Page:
Wednesday, June 14, 2006


Rob Shapiro of NDN's Globalization Project recently commented that low job creation in the US is the result of higher energy and healthcare costs in the US than elsewhere. I question both premises. First, US energy costs are, if anything, lower than in our competitors because we have low energy taxes, subsidize our energy business, possess abundant fuel resources, and have an infrastructure that allows industry to switch between fuels fairly easily. In addition, since we have been worse than other countries in conserving energy since the Reagan administration, we have more ability to reduce our consumption if necessary.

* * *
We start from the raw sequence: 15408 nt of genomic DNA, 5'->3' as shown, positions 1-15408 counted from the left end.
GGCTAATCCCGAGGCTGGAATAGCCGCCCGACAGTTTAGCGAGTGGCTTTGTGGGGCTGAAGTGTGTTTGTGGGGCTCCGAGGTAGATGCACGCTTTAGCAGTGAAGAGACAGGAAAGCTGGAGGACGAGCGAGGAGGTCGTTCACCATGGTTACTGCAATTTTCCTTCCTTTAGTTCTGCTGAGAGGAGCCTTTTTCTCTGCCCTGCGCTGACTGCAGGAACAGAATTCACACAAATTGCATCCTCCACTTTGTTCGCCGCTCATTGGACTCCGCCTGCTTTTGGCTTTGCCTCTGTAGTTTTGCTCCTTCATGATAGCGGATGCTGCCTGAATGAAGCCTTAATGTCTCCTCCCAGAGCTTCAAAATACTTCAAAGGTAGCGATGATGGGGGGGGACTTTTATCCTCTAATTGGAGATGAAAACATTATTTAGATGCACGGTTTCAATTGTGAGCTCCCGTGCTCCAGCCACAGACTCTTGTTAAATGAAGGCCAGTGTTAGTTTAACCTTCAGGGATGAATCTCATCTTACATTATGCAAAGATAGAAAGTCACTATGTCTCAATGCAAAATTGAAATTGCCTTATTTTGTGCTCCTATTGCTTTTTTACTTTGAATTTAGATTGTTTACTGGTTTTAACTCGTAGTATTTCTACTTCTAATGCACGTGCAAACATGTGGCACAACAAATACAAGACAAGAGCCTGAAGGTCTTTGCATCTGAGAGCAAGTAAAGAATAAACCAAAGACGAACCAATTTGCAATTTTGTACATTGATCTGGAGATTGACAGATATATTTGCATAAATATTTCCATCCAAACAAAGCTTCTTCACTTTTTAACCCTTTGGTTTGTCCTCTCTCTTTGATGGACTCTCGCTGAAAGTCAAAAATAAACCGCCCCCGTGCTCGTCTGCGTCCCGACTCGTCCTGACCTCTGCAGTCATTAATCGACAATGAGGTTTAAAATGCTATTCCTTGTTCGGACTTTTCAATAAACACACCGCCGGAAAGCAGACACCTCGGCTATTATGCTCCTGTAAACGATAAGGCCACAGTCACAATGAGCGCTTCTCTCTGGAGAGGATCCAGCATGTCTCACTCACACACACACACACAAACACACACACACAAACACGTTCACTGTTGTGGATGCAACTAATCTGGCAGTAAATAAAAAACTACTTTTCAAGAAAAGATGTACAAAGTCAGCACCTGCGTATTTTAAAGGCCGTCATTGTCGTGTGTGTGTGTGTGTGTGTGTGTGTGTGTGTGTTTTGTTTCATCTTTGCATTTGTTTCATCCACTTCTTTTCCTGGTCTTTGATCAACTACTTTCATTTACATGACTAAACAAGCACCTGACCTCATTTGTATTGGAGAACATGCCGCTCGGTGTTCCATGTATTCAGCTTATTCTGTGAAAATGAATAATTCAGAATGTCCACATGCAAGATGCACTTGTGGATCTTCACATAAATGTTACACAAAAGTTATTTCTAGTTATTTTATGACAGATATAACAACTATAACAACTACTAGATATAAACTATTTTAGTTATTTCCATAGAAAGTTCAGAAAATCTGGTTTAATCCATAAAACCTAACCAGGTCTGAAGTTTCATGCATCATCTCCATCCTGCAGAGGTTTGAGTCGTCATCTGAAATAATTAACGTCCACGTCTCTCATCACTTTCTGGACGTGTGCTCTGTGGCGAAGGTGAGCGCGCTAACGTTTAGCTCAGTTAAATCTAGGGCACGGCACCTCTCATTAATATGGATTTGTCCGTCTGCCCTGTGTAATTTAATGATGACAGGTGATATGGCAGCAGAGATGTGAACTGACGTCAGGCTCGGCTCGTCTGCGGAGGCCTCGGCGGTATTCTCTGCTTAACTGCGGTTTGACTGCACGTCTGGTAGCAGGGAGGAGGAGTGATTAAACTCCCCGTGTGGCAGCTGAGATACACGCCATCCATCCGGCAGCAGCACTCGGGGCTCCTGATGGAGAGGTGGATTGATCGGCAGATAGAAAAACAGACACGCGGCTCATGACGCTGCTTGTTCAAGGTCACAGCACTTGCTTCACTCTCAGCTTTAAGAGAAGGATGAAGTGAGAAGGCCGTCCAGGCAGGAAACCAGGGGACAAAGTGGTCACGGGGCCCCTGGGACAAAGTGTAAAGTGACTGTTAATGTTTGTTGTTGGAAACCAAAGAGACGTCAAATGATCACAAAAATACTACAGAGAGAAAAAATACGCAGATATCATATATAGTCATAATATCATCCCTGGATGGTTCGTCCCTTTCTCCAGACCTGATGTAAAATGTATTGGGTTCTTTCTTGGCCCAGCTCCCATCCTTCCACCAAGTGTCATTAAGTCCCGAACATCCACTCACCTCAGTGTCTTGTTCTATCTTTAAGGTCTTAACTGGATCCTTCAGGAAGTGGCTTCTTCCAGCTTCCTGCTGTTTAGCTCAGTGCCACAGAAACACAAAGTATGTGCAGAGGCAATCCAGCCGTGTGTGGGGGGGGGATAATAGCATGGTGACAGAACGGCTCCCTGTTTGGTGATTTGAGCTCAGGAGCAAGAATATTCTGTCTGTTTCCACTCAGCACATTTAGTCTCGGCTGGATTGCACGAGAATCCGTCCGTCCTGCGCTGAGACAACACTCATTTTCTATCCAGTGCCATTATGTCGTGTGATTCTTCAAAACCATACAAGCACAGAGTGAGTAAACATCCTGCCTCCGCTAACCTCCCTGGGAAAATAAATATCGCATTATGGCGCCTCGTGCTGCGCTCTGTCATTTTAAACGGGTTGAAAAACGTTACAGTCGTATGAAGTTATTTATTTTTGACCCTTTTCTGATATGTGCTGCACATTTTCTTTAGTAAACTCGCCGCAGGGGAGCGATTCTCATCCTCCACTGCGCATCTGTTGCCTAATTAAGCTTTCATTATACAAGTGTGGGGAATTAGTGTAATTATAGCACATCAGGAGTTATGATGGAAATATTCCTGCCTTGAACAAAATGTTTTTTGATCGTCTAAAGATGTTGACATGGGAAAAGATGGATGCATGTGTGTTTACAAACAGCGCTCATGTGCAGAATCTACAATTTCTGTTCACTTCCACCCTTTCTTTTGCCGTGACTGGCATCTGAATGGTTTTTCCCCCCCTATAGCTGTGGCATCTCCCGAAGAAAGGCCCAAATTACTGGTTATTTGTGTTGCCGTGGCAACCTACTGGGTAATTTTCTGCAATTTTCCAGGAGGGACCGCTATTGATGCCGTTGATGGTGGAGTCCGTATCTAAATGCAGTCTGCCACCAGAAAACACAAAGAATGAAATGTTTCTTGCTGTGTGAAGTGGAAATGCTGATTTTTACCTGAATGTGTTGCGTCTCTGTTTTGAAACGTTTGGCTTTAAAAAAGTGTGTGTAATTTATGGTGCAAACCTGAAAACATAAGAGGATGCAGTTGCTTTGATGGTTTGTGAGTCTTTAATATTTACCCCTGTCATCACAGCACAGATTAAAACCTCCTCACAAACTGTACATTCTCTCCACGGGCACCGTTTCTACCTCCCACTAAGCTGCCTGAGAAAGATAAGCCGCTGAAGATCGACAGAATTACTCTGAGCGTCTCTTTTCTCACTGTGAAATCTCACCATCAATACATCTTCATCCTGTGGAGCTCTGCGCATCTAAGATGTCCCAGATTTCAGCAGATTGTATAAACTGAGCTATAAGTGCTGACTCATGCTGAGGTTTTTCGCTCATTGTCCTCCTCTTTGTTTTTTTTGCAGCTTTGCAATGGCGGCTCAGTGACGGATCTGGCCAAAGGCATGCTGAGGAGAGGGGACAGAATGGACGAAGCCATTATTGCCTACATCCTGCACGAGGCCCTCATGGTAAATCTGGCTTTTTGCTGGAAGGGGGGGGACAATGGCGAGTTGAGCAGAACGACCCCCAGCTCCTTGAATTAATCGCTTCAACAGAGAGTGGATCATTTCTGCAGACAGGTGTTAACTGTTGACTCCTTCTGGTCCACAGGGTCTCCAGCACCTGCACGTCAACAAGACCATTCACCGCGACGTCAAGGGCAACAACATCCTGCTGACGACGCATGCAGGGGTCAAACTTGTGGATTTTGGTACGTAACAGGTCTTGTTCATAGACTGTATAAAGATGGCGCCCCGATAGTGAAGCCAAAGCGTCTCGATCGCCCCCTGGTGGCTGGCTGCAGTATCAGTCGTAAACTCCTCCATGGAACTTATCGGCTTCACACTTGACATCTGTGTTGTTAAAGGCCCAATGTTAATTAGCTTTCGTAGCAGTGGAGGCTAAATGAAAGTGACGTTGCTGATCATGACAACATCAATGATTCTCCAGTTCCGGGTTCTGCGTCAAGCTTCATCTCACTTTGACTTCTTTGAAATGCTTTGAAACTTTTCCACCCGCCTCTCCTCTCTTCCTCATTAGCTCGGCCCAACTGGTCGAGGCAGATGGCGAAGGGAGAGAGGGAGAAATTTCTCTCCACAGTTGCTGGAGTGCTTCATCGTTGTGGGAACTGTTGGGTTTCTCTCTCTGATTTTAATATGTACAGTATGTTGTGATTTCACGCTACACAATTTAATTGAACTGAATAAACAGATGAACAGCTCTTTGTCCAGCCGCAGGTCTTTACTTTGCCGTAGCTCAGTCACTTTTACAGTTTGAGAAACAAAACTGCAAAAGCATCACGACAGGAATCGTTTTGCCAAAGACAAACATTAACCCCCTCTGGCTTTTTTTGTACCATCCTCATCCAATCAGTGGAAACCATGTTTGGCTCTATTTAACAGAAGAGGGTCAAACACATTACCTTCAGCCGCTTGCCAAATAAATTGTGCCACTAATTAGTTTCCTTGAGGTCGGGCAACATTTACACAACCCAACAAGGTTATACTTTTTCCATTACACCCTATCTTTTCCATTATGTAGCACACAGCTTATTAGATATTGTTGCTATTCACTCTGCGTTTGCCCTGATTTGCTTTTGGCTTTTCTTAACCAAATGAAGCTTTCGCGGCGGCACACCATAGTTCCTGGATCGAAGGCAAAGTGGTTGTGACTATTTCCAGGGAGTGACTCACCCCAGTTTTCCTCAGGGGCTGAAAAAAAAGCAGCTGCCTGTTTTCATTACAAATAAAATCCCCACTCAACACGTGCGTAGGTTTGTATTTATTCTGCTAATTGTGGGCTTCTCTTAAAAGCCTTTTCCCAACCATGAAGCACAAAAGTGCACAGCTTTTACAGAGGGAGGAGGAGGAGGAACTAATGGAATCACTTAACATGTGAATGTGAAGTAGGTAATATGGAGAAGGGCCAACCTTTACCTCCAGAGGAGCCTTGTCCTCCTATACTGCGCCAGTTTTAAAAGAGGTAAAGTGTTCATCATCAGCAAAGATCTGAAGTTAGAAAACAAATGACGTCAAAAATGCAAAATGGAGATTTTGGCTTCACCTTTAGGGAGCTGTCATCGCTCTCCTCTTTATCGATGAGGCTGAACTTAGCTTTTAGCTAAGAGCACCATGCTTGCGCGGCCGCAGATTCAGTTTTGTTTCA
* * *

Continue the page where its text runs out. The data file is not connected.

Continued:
As to healthcare costs, we know that we pay about twice as much as other industrialized countries, and in return receive a lower quality of care. But that doesn't mean industry pays more than elsewhere. Companies receive tax deductions for their expenditures, while other countries charge higher taxes. In addition, US companies have fewer retirees compared to Japan and Europe. I don't know the costs after factoring in these considerations, and perhaps they are still higher, but until someone does the study, the claim that we suffer from higher healthcare expenses is just conventional wisdom.

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